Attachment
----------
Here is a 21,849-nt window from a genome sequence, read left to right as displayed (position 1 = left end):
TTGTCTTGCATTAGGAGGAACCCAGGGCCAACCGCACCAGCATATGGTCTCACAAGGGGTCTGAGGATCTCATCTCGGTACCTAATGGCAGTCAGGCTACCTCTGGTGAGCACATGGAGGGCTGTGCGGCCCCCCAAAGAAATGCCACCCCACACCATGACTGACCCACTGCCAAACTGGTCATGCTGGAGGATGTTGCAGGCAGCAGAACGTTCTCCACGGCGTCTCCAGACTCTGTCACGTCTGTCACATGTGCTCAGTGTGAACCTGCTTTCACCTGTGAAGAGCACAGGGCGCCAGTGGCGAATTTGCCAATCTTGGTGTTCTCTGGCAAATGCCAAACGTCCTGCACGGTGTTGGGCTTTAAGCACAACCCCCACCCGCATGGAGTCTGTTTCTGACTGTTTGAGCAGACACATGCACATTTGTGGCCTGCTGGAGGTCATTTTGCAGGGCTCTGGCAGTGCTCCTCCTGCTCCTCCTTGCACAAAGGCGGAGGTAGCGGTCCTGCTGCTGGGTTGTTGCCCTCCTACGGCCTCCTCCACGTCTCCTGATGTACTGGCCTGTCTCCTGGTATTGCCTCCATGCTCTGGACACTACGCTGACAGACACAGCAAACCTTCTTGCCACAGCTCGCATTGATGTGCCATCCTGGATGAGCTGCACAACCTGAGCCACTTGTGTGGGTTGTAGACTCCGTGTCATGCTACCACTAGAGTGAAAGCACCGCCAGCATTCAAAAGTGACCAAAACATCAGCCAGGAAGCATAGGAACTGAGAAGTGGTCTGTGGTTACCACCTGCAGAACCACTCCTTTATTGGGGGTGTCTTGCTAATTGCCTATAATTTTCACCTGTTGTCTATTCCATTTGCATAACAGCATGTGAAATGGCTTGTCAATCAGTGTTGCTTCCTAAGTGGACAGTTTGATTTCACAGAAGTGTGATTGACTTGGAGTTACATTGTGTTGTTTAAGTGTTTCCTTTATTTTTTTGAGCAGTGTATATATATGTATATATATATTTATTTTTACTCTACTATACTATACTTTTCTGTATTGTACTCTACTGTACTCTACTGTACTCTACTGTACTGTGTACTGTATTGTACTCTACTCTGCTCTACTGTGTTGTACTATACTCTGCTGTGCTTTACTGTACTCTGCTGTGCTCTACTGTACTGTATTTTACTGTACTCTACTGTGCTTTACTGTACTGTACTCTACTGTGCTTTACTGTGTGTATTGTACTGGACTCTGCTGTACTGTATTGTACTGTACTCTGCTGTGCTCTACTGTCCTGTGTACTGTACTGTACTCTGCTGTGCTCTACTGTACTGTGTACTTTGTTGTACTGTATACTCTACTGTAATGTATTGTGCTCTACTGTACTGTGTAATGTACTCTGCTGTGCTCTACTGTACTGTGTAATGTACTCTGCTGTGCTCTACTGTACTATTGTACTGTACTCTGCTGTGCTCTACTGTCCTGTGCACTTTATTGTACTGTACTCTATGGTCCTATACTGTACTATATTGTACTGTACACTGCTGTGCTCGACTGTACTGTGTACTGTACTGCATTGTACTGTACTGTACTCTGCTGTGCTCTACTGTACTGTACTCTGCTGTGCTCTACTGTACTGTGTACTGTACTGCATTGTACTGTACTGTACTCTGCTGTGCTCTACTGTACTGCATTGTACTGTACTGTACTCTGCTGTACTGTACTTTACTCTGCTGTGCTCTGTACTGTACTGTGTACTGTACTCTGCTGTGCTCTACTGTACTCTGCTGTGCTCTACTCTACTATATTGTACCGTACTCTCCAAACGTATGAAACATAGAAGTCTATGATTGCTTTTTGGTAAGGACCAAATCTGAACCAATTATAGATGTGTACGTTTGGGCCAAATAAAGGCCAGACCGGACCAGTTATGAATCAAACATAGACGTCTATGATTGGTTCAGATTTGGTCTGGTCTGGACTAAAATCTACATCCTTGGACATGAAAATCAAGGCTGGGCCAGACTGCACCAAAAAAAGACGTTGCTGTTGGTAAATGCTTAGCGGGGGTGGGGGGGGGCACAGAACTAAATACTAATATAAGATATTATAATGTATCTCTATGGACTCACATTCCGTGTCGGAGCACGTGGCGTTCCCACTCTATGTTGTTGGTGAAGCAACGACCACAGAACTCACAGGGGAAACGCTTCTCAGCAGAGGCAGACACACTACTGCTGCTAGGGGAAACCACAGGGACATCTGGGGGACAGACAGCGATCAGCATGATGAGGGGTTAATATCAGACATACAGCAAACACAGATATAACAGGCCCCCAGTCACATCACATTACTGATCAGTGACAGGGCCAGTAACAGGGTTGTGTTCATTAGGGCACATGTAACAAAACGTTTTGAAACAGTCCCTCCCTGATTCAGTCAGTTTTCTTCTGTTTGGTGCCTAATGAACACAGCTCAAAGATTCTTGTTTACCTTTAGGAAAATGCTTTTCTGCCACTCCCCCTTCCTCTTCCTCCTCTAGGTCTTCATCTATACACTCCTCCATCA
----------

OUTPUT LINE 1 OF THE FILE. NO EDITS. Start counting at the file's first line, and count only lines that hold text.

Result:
Here is a 21,849-nt window from a genome sequence, read left to right as displayed (position 1 = left end):